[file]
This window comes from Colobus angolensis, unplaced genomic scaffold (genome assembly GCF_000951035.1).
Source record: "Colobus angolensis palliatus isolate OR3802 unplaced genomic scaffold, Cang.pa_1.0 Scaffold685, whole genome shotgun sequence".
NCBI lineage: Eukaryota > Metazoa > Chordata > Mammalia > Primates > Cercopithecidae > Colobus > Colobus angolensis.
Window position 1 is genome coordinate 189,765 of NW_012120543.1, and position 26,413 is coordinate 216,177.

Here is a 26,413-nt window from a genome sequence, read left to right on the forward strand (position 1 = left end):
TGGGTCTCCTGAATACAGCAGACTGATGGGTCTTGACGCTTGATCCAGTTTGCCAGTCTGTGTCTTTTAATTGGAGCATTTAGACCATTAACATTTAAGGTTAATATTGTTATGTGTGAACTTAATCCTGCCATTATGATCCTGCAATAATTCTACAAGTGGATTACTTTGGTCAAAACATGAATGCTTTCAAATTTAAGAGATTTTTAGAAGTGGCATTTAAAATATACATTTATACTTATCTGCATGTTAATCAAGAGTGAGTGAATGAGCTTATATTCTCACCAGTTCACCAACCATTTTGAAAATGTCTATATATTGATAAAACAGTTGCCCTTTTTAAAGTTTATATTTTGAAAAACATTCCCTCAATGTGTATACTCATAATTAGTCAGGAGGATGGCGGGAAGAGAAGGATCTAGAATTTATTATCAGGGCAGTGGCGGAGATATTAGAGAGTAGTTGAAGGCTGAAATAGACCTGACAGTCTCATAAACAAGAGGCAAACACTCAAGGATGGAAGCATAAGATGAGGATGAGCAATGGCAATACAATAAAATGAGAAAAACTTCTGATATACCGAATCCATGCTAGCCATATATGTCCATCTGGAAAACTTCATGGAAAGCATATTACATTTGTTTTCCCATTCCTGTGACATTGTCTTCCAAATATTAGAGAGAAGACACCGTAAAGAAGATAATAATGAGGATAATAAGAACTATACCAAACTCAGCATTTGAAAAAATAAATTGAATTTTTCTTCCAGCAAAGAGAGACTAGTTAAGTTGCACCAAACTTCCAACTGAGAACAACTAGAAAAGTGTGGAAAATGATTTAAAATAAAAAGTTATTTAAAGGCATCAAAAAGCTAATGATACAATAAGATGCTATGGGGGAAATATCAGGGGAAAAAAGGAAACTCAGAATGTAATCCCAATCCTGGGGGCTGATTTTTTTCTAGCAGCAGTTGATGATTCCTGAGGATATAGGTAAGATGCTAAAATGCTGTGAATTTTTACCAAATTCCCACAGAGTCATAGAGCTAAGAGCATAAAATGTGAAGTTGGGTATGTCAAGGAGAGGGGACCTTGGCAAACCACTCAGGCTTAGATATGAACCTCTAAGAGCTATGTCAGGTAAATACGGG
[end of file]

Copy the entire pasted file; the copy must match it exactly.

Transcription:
This window comes from Colobus angolensis, unplaced genomic scaffold (genome assembly GCF_000951035.1).
Source record: "Colobus angolensis palliatus isolate OR3802 unplaced genomic scaffold, Cang.pa_1.0 Scaffold685, whole genome shotgun sequence".
NCBI lineage: Eukaryota > Metazoa > Chordata > Mammalia > Primates > Cercopithecidae > Colobus > Colobus angolensis.
Window position 1 is genome coordinate 189,765 of NW_012120543.1, and position 26,413 is coordinate 216,177.

Here is a 26,413-nt window from a genome sequence, read left to right on the forward strand (position 1 = left end):
TGGGTCTCCTGAATACAGCAGACTGATGGGTCTTGACGCTTGATCCAGTTTGCCAGTCTGTGTCTTTTAATTGGAGCATTTAGACCATTAACATTTAAGGTTAATATTGTTATGTGTGAACTTAATCCTGCCATTATGATCCTGCAATAATTCTACAAGTGGATTACTTTGGTCAAAACATGAATGCTTTCAAATTTAAGAGATTTTTAGAAGTGGCATTTAAAATATACATTTATACTTATCTGCATGTTAATCAAGAGTGAGTGAATGAGCTTATATTCTCACCAGTTCACCAACCATTTTGAAAATGTCTATATATTGATAAAACAGTTGCCCTTTTTAAAGTTTATATTTTGAAAAACATTCCCTCAATGTGTATACTCATAATTAGTCAGGAGGATGGCGGGAAGAGAAGGATCTAGAATTTATTATCAGGGCAGTGGCGGAGATATTAGAGAGTAGTTGAAGGCTGAAATAGACCTGACAGTCTCATAAACAAGAGGCAAACACTCAAGGATGGAAGCATAAGATGAGGATGAGCAATGGCAATACAATAAAATGAGAAAAACTTCTGATATACCGAATCCATGCTAGCCATATATGTCCATCTGGAAAACTTCATGGAAAGCATATTACATTTGTTTTCCCATTCCTGTGACATTGTCTTCCAAATATTAGAGAGAAGACACCGTAAAGAAGATAATAATGAGGATAATAAGAACTATACCAAACTCAGCATTTGAAAAAATAAATTGAATTTTTCTTCCAGCAAAGAGAGACTAGTTAAGTTGCACCAAACTTCCAACTGAGAACAACTAGAAAAGTGTGGAAAATGATTTAAAATAAAAAGTTATTTAAAGGCATCAAAAAGCTAATGATACAATAAGATGCTATGGGGGAAATATCAGGGGAAAAAAGGAAACTCAGAATGTAATCCCAATCCTGGGGGCTGATTTTTTTCTAGCAGCAGTTGATGATTCCTGAGGATATAGGTAAGATGCTAAAATGCTGTGAATTTTTACCAAATTCCCACAGAGTCATAGAGCTAAGAGCATAAAATGTGAAGTTGGGTATGTCAAGGAGAGGGGACCTTGGCAAACCACTCAGGCTTAGATATGAACCTCTAAGAGCTATGTCAGGTAAATACGGG